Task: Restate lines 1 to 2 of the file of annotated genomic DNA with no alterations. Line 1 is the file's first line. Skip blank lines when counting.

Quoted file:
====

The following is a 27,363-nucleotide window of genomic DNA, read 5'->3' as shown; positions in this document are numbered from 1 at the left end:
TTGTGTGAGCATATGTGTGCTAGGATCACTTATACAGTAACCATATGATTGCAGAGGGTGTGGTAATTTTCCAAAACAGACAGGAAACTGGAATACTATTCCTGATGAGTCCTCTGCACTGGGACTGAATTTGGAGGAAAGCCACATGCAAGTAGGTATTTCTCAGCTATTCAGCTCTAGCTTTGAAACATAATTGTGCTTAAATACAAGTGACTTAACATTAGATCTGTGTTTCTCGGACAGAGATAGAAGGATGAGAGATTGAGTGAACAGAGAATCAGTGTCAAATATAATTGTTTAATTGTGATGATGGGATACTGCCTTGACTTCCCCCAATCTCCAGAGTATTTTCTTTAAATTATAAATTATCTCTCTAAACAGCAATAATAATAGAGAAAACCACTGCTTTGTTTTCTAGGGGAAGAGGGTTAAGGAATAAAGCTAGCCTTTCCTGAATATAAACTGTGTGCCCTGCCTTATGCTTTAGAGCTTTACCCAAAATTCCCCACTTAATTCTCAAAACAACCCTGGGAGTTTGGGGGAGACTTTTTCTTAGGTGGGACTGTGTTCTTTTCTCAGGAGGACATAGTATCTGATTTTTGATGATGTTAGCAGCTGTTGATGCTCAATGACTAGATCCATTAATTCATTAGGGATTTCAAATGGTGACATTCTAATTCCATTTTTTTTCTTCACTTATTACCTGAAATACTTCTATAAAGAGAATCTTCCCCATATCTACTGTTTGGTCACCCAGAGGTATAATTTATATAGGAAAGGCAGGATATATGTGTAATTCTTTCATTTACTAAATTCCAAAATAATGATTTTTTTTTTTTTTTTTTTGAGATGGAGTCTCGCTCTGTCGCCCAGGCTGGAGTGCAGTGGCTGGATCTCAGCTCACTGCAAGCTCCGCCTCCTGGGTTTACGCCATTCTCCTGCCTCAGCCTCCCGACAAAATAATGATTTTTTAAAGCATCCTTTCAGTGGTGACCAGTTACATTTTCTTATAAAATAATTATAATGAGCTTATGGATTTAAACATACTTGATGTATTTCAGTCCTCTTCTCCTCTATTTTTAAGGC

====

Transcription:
The following is a 27,363-nucleotide window of genomic DNA, read 5'->3' as shown; positions in this document are numbered from 1 at the left end:
TTGTGTGAGCATATGTGTGCTAGGATCACTTATACAGTAACCATATGATTGCAGAGGGTGTGGTAATTTTCCAAAACAGACAGGAAACTGGAATACTATTCCTGATGAGTCCTCTGCACTGGGACTGAATTTGGAGGAAAGCCACATGCAAGTAGGTATTTCTCAGCTATTCAGCTCTAGCTTTGAAACATAATTGTGCTTAAATACAAGTGACTTAACATTAGATCTGTGTTTCTCGGACAGAGATAGAAGGATGAGAGATTGAGTGAACAGAGAATCAGTGTCAAATATAATTGTTTAATTGTGATGATGGGATACTGCCTTGACTTCCCCCAATCTCCAGAGTATTTTCTTTAAATTATAAATTATCTCTCTAAACAGCAATAATAATAGAGAAAACCACTGCTTTGTTTTCTAGGGGAAGAGGGTTAAGGAATAAAGCTAGCCTTTCCTGAATATAAACTGTGTGCCCTGCCTTATGCTTTAGAGCTTTACCCAAAATTCCCCACTTAATTCTCAAAACAACCCTGGGAGTTTGGGGGAGACTTTTTCTTAGGTGGGACTGTGTTCTTTTCTCAGGAGGACATAGTATCTGATTTTTGATGATGTTAGCAGCTGTTGATGCTCAATGACTAGATCCATTAATTCATTAGGGATTTCAAATGGTGACATTCTAATTCCATTTTTTTTCTTCACTTATTACCTGAAATACTTCTATAAAGAGAATCTTCCCCATATCTACTGTTTGGTCACCCAGAGGTATAATTTATATAGGAAAGGCAGGATATATGTGTAATTCTTTCATTTACTAAATTCCAAAATAATGATTTTTTTTTTTTTTTTTTTGAGATGGAGTCTCGCTCTGTCGCCCAGGCTGGAGTGCAGTGGCTGGATCTCAGCTCACTGCAAGCTCCGCCTCCTGGGTTTACGCCATTCTCCTGCCTCAGCCTCCCGACAAAATAATGATTTTTTAAAGCATCCTTTCAGTGGTGACCAGTTACATTTTCTTATAAAATAATTATAATGAGCTTATGGATTTAAACATACTTGATGTATTTCAGTCCTCTTCTCCTCTATTTTTAAGGC